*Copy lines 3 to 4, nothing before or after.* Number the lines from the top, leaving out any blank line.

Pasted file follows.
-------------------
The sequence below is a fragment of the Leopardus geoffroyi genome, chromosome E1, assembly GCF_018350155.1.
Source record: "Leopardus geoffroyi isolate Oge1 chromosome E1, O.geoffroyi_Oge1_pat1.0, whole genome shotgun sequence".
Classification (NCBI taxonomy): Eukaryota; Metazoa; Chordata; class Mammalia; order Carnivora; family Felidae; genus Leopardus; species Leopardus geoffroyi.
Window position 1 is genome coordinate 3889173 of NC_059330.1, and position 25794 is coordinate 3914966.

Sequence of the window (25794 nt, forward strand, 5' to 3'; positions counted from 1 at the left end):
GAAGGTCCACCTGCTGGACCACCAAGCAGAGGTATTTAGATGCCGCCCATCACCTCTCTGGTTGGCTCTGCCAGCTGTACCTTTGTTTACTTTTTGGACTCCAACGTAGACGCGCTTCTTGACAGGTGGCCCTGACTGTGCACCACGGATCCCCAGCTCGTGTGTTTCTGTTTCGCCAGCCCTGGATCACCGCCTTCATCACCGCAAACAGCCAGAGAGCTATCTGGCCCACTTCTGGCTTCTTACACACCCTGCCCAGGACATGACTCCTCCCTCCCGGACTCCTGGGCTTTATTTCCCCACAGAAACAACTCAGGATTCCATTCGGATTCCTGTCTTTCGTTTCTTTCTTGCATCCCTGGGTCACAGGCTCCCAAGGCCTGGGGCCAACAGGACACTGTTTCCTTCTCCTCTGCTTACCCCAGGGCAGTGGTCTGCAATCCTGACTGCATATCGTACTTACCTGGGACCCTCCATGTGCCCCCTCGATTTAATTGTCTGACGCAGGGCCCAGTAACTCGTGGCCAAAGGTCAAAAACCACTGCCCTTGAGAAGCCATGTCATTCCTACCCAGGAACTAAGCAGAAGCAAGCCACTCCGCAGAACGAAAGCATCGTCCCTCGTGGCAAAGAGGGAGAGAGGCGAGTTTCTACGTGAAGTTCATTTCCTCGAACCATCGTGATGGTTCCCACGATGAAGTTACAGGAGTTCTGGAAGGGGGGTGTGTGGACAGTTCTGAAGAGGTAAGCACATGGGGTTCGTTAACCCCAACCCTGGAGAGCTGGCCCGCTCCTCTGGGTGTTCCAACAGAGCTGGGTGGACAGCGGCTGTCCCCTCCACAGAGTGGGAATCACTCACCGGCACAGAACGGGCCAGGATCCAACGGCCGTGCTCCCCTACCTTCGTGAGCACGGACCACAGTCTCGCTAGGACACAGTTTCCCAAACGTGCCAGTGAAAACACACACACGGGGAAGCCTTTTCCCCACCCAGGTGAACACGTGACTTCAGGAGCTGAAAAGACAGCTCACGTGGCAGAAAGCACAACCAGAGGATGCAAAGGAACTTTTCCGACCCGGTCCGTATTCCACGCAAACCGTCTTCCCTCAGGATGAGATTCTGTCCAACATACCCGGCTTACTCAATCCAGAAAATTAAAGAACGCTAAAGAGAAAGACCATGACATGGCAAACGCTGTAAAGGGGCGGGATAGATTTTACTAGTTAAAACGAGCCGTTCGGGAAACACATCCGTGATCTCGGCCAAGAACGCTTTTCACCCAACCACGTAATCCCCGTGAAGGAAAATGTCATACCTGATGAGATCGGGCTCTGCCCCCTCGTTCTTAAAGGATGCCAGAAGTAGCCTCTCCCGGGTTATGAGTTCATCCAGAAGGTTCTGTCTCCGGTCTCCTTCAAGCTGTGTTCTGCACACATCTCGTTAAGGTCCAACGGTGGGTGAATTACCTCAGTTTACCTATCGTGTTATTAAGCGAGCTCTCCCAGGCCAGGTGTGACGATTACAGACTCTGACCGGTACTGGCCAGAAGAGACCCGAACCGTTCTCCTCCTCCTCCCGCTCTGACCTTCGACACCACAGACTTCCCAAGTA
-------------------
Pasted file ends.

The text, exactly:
Classification (NCBI taxonomy): Eukaryota; Metazoa; Chordata; class Mammalia; order Carnivora; family Felidae; genus Leopardus; species Leopardus geoffroyi.
Window position 1 is genome coordinate 3889173 of NC_059330.1, and position 25794 is coordinate 3914966.